27th May 2024

Kolkata: The city that bred Nobel laureates

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Nobel Laureates from Kolkata

Nobel Laureates from Kolkata

Kolkata is often called the city of ‘bhadralok’, or ‘noble people’ – a city that has been home to educational elites for more than a century. Remarkably, it is also the city that has bred five Nobel laureates.

Sir Ronald Ross, an Indian-born British doctor, was awarded the Nobel Prize in Physiology or Medicine in 1902. While working in Presidency General Hospital, discovered that the malaria parasite is carried and spread by the female Anopheles mosquito. He conducted his research at his bungalow in Mahanad village where he used to collect mosquitoes. Dr Kishori Mohan Bandyopadhyay, a Bengali doctor, assisted him in his research.

Rabindranath Tagore, Nobel Prize awardee in Literature, was born in Jorasanko Rajbari, Calcutta (now Kolkata). Tagore began writing poems at the age of eight. He won the prestigious award – and the first Indian to win one – in 1913 for his collection of poems, Geetanjali. Tagore revolutionized Bengali literature and art with his modernistic views. He was a prolific songwriter, playwright, poet, novelist, and artist. His contribution to Indian arts and aesthetics is priceless.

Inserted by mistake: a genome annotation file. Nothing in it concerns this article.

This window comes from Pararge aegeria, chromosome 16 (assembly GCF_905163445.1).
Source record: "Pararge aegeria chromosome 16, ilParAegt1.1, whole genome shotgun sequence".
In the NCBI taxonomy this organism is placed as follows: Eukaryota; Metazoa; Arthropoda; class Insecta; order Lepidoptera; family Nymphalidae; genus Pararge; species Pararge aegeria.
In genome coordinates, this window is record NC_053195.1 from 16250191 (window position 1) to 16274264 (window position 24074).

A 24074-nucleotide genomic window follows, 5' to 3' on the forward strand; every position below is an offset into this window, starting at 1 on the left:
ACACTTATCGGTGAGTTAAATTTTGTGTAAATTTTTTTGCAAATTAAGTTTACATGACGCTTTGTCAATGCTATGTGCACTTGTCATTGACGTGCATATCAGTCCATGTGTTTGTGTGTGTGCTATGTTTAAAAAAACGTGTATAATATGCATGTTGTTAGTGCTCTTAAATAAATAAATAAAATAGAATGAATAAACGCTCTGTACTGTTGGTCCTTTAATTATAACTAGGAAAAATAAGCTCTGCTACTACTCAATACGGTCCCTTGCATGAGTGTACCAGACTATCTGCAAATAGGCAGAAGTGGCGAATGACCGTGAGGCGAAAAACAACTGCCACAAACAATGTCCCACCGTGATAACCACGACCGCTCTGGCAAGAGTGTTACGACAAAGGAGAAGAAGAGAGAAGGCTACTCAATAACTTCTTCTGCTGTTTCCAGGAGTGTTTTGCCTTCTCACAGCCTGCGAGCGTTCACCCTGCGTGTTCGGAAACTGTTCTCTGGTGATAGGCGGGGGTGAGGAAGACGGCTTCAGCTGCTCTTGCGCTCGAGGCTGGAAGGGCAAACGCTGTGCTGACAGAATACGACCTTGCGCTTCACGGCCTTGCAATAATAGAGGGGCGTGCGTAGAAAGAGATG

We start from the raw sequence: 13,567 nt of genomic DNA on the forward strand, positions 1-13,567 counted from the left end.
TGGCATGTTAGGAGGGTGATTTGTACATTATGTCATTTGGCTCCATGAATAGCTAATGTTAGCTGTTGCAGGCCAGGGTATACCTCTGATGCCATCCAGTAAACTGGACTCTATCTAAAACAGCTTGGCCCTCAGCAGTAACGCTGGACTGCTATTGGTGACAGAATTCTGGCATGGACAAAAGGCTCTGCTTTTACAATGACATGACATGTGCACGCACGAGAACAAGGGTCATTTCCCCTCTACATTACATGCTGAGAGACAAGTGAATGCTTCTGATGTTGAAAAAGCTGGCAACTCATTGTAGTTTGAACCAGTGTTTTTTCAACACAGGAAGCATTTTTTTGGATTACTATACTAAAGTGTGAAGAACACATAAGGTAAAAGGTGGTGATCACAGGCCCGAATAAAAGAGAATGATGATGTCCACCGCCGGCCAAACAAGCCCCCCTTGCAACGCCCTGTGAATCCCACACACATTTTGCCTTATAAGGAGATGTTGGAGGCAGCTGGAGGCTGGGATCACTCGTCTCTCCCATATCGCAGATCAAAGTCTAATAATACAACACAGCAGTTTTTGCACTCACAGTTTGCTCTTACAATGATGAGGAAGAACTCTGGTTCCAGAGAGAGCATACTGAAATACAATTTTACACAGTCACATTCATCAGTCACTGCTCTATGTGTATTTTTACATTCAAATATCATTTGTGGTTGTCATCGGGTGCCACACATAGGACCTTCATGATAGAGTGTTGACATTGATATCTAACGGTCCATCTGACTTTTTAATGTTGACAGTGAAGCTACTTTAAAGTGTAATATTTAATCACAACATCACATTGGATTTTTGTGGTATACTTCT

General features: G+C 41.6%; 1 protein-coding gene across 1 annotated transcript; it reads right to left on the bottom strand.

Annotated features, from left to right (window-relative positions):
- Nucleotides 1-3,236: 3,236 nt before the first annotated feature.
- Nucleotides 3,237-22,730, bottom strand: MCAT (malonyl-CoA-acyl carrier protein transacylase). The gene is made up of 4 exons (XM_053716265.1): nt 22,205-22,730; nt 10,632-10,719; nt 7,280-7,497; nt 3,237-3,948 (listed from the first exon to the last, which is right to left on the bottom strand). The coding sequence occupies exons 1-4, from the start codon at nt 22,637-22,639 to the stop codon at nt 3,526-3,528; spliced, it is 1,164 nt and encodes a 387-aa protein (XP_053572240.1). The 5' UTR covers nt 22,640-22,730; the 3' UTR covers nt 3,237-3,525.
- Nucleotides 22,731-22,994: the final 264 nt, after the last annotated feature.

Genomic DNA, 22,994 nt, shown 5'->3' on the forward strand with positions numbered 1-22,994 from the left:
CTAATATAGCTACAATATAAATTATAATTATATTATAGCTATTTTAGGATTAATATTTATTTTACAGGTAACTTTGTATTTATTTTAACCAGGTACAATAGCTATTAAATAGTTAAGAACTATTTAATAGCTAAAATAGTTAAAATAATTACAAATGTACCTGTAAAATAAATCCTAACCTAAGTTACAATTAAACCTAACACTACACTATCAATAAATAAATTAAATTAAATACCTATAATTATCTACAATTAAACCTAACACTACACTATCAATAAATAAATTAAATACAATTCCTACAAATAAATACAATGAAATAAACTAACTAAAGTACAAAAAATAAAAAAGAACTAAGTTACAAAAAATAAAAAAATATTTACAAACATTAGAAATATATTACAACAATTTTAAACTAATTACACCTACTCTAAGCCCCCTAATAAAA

Sir Chandrasekhara Venkata Raman, born in village in Madras Province, won the Nobel Prize for Physics in 1930. C.V. Raman joined the University of Calcutta in 1917 as the first Palit Professor of Physics. He carried out his groundbreaking research in the field of light at the Indian Association for Cultivation of Science (IACS), Calcutta. He regarded his stay in Calcutta as the golden phase of his life. Dr C.V. Raman discovered that light changes its wavelength when travelling through a transparent medium. This phenomenon known as Raman scattering is a result of the Raman effect.

Mother Teresa, now known as Saint Teresa of Calcutta, received the Nobel Peace Prize in 1979. Born in Skopje, Mother Teresa began her work as a missionary in India from 1929. In 1950, she established the Missionaries of Charity, a Roman Catholic religious congregation, to help the poor and destitute in the slums of Calcutta. In 1952, she opened the first Home for the Dying, called Nirmal Hriday, to provide hospice care to the poor. She received the prestigious award for dedicating her life to the service of mankind.

Dr Amartya Sen made exemplary contributions in the field of welfare economics, ethics, social choice theory, and development economics. He was awarded the Nobel Prize in Economic Sciences in 1998 for his work in welfare economics. He is currently a Thomas W. Lamont University Professor and Professor of Economics and Philosophy at Harvard University. Dr Sen’s research focuses on identifying a community’s fundamental resources and then dividing them appropriately. His studies aim to help understand the economic roots of famine and poverty.

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